Section One also focuses on the assessment of the elder patient. It is divided into two subsections: 1) assessment of the elder patient with medical illness, and 2) assessment of the elder patient who has suffered trauma. As in other patients, assessment is grounded in the ABCs (airway, breathing, circulation), but it must be adapted to the particular presentation of the elder patient, who very often provides a confusing picture to prehospital emergency personnel, as well as to the medical staff at the emergency department. Problems that are easily diagnosable in other patients, such as shock, myocardial infarction, and acute abdominal emergency, are often masked and present in an occult fashion in the elder patient. It is essential for the prehospital provider to be cognizant of these differences in presentation and take them into account in deciding on initial stabilization and approach to these patients. The elder trauma patient also can be very difficult to assess. Baseline changes in cognition, multiple cardiac and other medications, and long-standing chronic disease may interfere with the normally adequate trauma evaluation.

The management of medical emergencies is the focus of Section Two, which reviews medical considerations specific to elder patients, including cardiovascular, pulmonary, gastrointestinal, genitourinary, neurological, endocrine, toxicological, environmental, and behavioral pathology and pathophysiology. This hands-on review is very symptoms and systems based, stressing basic strategies for assessment, stabilization, and transport. The paramedic section goes into greater depth in each of the medical subsections in order to broaden and deepen the paramedics' understanding of these problems in the elder patient.

Section Three examines trauma in the elder patient, with a focus on assessment of the cardiovascular system, shock, bony, and neurological injuries. Perception of pain, ability to communicate, and lowered baseline level of functioning can interfere with appropriate assessment and intervention in elder trauma patients. It is quite common to underestimate the degree of injury. For an elder patient, even a minor fall can result in a fracture or contusion of the liver or spleen, with extensive intraperitoneal hemorrhage. This section offers specific guidance for avoiding pitfalls in evaluating these patients.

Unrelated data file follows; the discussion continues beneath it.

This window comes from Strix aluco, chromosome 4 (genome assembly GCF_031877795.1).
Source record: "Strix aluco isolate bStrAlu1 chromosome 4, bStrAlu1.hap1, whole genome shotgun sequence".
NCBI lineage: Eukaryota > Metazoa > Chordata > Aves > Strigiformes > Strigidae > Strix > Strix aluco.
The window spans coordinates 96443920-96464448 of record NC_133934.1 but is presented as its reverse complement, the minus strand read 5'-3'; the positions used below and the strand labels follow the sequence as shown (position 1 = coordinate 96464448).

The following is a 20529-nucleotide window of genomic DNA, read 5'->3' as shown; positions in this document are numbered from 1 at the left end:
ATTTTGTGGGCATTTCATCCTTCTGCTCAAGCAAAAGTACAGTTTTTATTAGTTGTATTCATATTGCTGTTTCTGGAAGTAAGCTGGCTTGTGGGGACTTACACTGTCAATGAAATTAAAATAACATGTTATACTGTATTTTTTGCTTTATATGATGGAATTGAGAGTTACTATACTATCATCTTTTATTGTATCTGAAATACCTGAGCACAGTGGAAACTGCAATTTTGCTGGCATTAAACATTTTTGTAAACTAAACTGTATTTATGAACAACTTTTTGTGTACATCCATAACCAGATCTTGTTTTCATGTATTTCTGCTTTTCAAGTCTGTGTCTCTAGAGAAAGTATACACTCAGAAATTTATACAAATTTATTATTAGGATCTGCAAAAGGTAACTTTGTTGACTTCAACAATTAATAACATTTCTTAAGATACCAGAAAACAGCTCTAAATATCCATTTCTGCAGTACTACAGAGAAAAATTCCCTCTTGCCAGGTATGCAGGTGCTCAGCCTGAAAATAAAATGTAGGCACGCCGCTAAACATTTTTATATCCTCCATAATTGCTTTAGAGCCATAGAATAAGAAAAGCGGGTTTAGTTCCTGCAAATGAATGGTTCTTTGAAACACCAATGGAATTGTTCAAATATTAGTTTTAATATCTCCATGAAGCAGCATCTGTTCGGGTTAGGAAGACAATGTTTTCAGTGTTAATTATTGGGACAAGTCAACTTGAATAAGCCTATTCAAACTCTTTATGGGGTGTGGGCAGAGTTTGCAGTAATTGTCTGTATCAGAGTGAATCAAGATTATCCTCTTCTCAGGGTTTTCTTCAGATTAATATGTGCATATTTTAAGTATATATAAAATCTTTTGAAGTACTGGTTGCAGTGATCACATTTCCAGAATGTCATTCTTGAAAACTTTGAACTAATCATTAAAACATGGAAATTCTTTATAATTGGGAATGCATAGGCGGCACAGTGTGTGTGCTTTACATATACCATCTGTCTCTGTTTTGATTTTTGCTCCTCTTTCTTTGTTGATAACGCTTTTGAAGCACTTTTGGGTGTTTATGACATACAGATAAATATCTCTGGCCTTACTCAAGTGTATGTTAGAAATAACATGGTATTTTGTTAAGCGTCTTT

In Section Four the pharmacological management of the elder patient is reviewed. The first part of this section delineates differences in the absorption and metabolism of medication in the normally functioning elder person, and then addresses specific organ system dysfunction as it affects medications. The second part of the section reviews specific medications and considerations for their use in elder patients.

Section Five focuses on the medicolegal aspects of care of the elder patients. Very often, prehospital providers find themselves on difficult legal and ethical ground when trying to decide whether to initiate full or critical care in the acutely ill or dying elderly patient. Often, relatives disagree about the wishes of the patient, the presence or absence of living wills or other documents, and the contents of those documents. This section also addresses neglect and abuse, a growing problem in the United States. The prehospital provider has both a medical and a legal obligation to report any suspicions of neglect and abuse, but the signs are often very subtle. Often, clues picked up by the prehospital emergency medicine practitioner from the patient's home environment provide some of the only information the physician or nursing staff can use to begin an investigation of neglect or abuse.

It is our sincere hope that this text on prehospital care of elder patients will be an important addition to the growing body of knowledge for prehospital care providers. The ultimate goal of this project is to enhance the ability of prehospital providers to care for elder persons.